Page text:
They can hear over the radio other Juggernauts being attacked and destroyed and they start to wonder what it is exactly that they face up ahead. Mayfeld's annoying banter foreshadows events yet to come as he jabbers on about being a survivor and how the rules change when things become desperate. "Everybody's got their lines they don't cross until things get messy," he says.
And then they come under attack, from pirates riding repulsorlift skiffs. What follows is a thrilling set piece as Djarin frantically defends the Juggernaut from wave after wave of attack and Mayfeld does his best to prevent the highly volatile cargo of rhydonium from overheating or becoming too unstable. (This part of the story pays homage to the 1953 classic "The Wages of Fear" from French director Henri-Georges Clouzot.) At first Djarin uses his blaster, but interestingly that runs out of either charge or ammunition — which is not something we see a lot of in the "Star Wars" universe and we'd like to see more — so he tosses that and his forced to fight hand-to-hand.
Dune and Shand race to get to a position to give covering fire but can't get there quick enough and unfortunately, there's a bridge that the Juggernaut must cross and so Mayfeld is forced to slow down just as yet another wave of pirates begin their attack. At this point Djarin is spent and all hope seems lost when two TIE fighters launched form the base strafe the pirate attackers and squads of Stormtroopers and Shoretroopers rush out to eliminate any survivors.
Now inside the base, Djarin and Mayfeld are treated as heroes by the Imperial troops and the next phase of this extremely dangerous operation begins. They wander over to the mess area where Mayfeld spots an internal Imperial terminal. If we had just one minor grumble about this episode it would be about here, as the two nervously shuffle about somehow without attracting attention to themselves and especially when Mayfeld recognizes an Imperial officer called Valin Hess (Richard Brake). He practically walks into the mess, makes eye contact then does an abrupt about face and leaves, not looking suspicious at all.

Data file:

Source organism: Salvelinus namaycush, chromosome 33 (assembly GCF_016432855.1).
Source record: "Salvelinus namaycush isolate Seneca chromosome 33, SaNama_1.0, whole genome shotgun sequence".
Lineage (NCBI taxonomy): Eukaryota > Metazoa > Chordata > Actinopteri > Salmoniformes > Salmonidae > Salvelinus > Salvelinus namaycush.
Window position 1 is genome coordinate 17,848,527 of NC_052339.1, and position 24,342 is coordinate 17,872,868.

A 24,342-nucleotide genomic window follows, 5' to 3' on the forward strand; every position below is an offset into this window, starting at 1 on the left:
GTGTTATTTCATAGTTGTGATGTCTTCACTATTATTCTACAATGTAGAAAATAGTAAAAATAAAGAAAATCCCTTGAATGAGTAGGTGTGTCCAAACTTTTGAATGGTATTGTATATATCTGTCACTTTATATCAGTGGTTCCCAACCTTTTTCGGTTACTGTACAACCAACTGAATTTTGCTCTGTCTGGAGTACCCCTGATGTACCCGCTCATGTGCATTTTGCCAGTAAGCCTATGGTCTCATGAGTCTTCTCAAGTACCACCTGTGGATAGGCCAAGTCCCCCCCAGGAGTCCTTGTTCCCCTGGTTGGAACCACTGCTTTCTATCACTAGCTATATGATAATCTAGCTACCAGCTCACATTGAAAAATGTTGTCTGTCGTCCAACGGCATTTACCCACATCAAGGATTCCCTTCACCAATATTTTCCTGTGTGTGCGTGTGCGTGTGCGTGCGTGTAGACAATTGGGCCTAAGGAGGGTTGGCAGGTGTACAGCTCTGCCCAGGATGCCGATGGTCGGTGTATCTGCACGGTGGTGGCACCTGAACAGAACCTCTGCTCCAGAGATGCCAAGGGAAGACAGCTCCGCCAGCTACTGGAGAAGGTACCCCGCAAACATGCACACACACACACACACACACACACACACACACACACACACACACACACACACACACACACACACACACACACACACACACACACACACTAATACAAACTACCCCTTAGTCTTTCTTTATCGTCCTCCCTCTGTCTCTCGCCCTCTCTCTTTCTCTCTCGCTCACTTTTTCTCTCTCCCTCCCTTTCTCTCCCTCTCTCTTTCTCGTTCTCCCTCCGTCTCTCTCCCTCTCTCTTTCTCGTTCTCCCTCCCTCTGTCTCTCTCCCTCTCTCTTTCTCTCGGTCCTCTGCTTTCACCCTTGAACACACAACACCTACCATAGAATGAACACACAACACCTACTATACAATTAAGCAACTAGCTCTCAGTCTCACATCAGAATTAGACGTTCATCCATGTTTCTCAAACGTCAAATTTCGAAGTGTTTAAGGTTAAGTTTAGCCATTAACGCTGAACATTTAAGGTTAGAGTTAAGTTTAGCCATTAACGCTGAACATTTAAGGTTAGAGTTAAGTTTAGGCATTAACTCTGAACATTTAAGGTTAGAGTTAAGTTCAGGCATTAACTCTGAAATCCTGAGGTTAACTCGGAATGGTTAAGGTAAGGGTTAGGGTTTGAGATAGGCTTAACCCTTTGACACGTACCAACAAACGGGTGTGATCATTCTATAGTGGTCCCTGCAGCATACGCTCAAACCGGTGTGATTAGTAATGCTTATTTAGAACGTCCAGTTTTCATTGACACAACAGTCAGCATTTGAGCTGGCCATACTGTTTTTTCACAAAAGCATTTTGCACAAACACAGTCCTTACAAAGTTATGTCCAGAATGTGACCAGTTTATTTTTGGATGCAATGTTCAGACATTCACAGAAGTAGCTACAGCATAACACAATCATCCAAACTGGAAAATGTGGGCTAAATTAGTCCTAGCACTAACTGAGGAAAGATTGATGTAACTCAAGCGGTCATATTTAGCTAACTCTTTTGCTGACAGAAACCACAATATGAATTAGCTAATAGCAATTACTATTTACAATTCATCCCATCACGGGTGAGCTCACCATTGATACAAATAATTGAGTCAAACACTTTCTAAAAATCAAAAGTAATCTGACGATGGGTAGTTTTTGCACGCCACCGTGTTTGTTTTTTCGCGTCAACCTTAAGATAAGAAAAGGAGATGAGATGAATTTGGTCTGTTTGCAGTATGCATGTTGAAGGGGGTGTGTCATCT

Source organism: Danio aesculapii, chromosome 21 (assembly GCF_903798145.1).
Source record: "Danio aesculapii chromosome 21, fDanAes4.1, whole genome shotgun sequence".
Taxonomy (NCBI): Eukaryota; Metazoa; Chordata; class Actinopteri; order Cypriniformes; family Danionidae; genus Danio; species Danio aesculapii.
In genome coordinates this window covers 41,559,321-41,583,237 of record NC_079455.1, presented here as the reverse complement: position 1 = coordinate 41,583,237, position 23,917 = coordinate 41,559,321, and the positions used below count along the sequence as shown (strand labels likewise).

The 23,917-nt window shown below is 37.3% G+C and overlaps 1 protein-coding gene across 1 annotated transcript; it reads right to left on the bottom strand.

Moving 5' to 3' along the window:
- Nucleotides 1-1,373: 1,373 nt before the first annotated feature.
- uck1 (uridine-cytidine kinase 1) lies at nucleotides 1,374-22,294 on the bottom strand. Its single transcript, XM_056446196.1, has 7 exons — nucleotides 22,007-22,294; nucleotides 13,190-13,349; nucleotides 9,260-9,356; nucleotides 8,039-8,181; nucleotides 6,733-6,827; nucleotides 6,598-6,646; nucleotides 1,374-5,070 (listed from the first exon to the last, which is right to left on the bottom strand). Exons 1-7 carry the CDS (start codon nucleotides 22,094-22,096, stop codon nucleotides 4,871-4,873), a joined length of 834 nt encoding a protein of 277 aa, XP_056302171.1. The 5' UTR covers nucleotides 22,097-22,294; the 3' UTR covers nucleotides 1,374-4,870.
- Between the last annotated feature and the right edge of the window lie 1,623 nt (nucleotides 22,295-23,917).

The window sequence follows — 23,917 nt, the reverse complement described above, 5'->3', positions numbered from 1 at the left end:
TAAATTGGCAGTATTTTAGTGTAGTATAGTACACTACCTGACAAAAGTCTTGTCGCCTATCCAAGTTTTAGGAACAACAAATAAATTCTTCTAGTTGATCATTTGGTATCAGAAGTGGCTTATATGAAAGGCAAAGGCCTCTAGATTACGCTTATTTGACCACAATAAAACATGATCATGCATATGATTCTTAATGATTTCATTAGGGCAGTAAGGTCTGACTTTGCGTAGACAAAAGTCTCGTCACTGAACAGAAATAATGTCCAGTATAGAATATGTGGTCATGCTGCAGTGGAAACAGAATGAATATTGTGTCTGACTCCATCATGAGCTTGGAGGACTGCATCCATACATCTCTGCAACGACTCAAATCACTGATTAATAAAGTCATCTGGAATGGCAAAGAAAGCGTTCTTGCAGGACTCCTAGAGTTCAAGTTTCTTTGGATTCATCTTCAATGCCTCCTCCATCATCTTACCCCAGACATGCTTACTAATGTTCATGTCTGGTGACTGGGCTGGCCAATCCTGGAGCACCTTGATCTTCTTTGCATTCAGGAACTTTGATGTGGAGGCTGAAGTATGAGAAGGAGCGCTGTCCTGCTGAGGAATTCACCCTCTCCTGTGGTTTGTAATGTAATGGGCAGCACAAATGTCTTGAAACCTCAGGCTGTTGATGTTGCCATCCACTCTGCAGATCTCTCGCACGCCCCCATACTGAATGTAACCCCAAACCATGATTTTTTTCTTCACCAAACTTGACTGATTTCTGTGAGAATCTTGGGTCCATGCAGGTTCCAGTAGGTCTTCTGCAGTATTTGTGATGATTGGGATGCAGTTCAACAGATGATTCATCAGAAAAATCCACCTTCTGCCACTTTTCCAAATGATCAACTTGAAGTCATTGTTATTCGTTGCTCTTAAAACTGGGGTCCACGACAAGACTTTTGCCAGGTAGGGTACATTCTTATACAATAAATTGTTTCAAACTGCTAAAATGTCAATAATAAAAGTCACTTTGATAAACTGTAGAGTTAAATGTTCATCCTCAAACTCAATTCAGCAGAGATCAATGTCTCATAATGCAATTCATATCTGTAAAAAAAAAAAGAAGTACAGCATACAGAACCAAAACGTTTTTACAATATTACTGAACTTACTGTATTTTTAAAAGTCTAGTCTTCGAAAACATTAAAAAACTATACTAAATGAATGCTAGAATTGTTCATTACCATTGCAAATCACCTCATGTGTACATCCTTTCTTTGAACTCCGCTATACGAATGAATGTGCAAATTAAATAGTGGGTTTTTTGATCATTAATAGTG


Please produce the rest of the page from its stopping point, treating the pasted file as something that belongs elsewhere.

Turns out that Mayfeld used to serve under this Hess character and is extremely reluctant to put himself in a position where he might be recognized. Djarin says that he'll go in and use the terminal, but apparently it operates on facial recognition, like some sort of Imperial Captcha. It's not explained why this is the case and it primarily serves for a device for the next part of the story, but it's interesting to theorize why it would actually work when he tried; perhaps it's to purely prevent droids from using it or maybe Djarin has some Imperial-related backstory we don't know about yet and is therefore on file.
Djarin attempts to use the terminal without removing his helmet, but it keeps denying him access and now he's attracting attention. Reluctantly, he removes his helmet and for only the second time in the whole series, we see the face of the Mandalorian. The scan is completed and approved just as Hess gets up from his table and wanders over to where Djarin is frantically saving the location of Gideon's command cruiser to a USB stick.
The most important thing to take away from this scene though is the Mandalorian's willingness to remove his helmet and this simple act shows us how much he cares about Grogu, especially since great lengths have been taken to ensure this doesn't happen in the past. It also represents Djarin's first steps in accepting the alternative, more modern interpretation of Mandalorian culture as we saw Bo-Katan Kryze (Katee Sackhoff) demonstrate in "Chapter 11: The Heiress" rather than the ancient way of the Death Watch that he was raised with.
Hess confronts Djarin and demands to know his TK number — the method of identification for an Imperial trooper. The Mandalorian struggles and Mayfeld steps in and saves him, explaining that he's his commanding officer and is a little bit deaf after his vessel lost pressure in Taanab. In a desperate bid to escape this awkward and potentially dangerous situation, Mayfeld says that they have to leave in order to file "TPS reports," which a reference to the 1999 comedy "Office Space."
Hess treads the cliché tightrope and we're never sure if he suspects anything or just enjoys being an inquisitive Imperial so-and-so. But he invites the two over to have a drink to celebrate their success in returning with a shipment of rhydonium. And this is actually an incredibly interesting scene for a number of reasons.